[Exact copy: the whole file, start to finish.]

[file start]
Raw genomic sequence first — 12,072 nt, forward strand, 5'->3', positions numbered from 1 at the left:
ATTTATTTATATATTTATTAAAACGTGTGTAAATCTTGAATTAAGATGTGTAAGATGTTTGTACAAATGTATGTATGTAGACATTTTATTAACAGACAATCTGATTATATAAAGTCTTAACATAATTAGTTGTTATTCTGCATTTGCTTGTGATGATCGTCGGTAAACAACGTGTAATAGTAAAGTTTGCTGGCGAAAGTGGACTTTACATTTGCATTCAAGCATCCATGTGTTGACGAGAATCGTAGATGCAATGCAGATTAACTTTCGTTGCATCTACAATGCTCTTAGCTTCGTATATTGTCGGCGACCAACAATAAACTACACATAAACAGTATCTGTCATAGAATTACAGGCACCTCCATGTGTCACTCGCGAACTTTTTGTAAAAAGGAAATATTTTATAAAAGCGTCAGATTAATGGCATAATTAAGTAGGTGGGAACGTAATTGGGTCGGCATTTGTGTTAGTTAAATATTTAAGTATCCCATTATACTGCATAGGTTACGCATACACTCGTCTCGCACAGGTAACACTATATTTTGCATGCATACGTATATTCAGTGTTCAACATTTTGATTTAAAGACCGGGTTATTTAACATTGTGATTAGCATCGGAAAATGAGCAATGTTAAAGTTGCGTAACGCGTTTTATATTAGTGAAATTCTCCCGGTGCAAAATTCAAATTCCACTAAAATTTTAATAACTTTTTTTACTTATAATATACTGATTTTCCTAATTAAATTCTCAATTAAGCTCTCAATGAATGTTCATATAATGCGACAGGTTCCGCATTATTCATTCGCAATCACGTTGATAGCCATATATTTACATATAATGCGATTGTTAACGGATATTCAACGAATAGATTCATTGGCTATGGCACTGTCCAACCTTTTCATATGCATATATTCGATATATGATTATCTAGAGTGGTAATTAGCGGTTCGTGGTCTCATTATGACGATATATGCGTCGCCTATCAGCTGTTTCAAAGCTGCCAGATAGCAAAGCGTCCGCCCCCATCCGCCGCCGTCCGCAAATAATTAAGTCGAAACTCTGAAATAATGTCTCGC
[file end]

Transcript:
Raw genomic sequence first — 12,072 nt, forward strand, 5'->3', positions numbered from 1 at the left:
ATTTATTTATATATTTATTAAAACGTGTGTAAATCTTGAATTAAGATGTGTAAGATGTTTGTACAAATGTATGTATGTAGACATTTTATTAACAGACAATCTGATTATATAAAGTCTTAACATAATTAGTTGTTATTCTGCATTTGCTTGTGATGATCGTCGGTAAACAACGTGTAATAGTAAAGTTTGCTGGCGAAAGTGGACTTTACATTTGCATTCAAGCATCCATGTGTTGACGAGAATCGTAGATGCAATGCAGATTAACTTTCGTTGCATCTACAATGCTCTTAGCTTCGTATATTGTCGGCGACCAACAATAAACTACACATAAACAGTATCTGTCATAGAATTACAGGCACCTCCATGTGTCACTCGCGAACTTTTTGTAAAAAGGAAATATTTTATAAAAGCGTCAGATTAATGGCATAATTAAGTAGGTGGGAACGTAATTGGGTCGGCATTTGTGTTAGTTAAATATTTAAGTATCCCATTATACTGCATAGGTTACGCATACACTCGTCTCGCACAGGTAACACTATATTTTGCATGCATACGTATATTCAGTGTTCAACATTTTGATTTAAAGACCGGGTTATTTAACATTGTGATTAGCATCGGAAAATGAGCAATGTTAAAGTTGCGTAACGCGTTTTATATTAGTGAAATTCTCCCGGTGCAAAATTCAAATTCCACTAAAATTTTAATAACTTTTTTTACTTATAATATACTGATTTTCCTAATTAAATTCTCAATTAAGCTCTCAATGAATGTTCATATAATGCGACAGGTTCCGCATTATTCATTCGCAATCACGTTGATAGCCATATATTTACATATAATGCGATTGTTAACGGATATTCAACGAATAGATTCATTGGCTATGGCACTGTCCAACCTTTTCATATGCATATATTCGATATATGATTATCTAGAGTGGTAATTAGCGGTTCGTGGTCTCATTATGACGATATATGCGTCGCCTATCAGCTGTTTCAAAGCTGCCAGATAGCAAAGCGTCCGCCCCCATCCGCCGCCGTCCGCAAATAATTAAGTCGAAACTCTGAAATAATGTCTCGC